Now Reading
42″ LG OLED Flex Review – This Unique Tech Comes With a Price, But It’s Great
Silver Pokdeward

42″ LG OLED Flex Review – This Unique Tech Comes With a Price, But It’s Great

by July 3, 2023





+ Good colour accuracy after calibration
+ Bendable OLED display works smooth and seamlessly, up to 900R
+ Brightness is more than adequate
+ Excellent visuals, especially after some tweaking
+ Class-leading input lag among TVs, especially with ALLM
+ Magic Remote is still the best TV remote around
+ Good array of ports
+ G-SYNC and FreeSync support


- Automatic Brightness Limiter can be a bit excessive at times
- 40W speakers need some improvements
- Takes up quite a bit of space
- Very pricey

Pokde Scoreboard
Pokde Rating
User Experience
Bottom Line

The LG OLED Flex is a unique TV offering unlike any other that you can find in the market today. While the bendable display is a thing to behold, we can't forget the fact that the display itself is impressive from both a visual and speed perspective.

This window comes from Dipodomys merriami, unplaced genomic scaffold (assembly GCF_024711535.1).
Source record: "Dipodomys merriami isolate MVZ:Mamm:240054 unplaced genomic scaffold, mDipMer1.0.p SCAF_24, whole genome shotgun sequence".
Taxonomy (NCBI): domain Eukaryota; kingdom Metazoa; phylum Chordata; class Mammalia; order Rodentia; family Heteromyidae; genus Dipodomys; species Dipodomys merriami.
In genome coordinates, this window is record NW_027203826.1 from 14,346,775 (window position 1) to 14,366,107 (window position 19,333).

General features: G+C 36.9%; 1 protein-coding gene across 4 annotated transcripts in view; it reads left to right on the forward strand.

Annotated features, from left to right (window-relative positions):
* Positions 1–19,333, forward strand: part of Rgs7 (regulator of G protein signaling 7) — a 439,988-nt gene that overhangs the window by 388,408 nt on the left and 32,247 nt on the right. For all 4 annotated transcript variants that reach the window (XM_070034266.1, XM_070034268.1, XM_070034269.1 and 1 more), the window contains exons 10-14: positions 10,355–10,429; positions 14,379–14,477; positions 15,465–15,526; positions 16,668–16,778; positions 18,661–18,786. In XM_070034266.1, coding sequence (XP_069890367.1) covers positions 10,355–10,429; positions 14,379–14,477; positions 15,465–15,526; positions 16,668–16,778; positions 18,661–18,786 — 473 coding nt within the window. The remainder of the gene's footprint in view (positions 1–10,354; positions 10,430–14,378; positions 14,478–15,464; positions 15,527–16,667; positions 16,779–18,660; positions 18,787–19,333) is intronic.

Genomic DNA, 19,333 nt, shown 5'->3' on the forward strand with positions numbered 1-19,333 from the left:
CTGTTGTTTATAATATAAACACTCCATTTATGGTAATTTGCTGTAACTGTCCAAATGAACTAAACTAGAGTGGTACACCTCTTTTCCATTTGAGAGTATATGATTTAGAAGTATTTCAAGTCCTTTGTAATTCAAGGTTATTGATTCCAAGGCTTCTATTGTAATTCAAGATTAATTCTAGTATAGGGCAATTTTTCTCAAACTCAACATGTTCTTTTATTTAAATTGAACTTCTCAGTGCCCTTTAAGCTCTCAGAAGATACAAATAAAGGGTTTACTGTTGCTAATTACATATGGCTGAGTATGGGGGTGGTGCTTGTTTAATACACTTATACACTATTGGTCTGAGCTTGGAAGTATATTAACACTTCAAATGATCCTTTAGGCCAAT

Pokde Rating
You have rated this
What's your reaction?
Me Gusta
Sad Reacc

Unboxing the LG OLED Flex

42" LG OLED Flex Review -

42″ LG OLED Flex Review – Box

Starting off the LG OLED Flex review with the unboxing, the packaging is certainly larger than your average display with the same size, noticeably thicker to be precise. This shouldn’t be a surprise as the stand is already built into the display due to its mechanical design. While it looks like your standard cardboard box, it is made with recyclable, eco-friendly materials as part of LG’s initiative to reduce carbon emissions for a greener tomorrow. Inside the box, you can find the following items:

42" LG OLED Flex Review -

42″ LG OLED Flex Review – Box content

  • IR Blaster cable
  • USB cable
  • Magic Remote
  • 2 x AA batteries
  • Plastic I/O covers
  • The LG OLED Flex TV itself

The power cable is non-detachable and it’s already attached to the rear of the TV.


Processor Quad-core α9 Gen5 AI Processor 4K
Panel Size Wide Screen 42″, 16:9, 95.8% screen-to-body ratio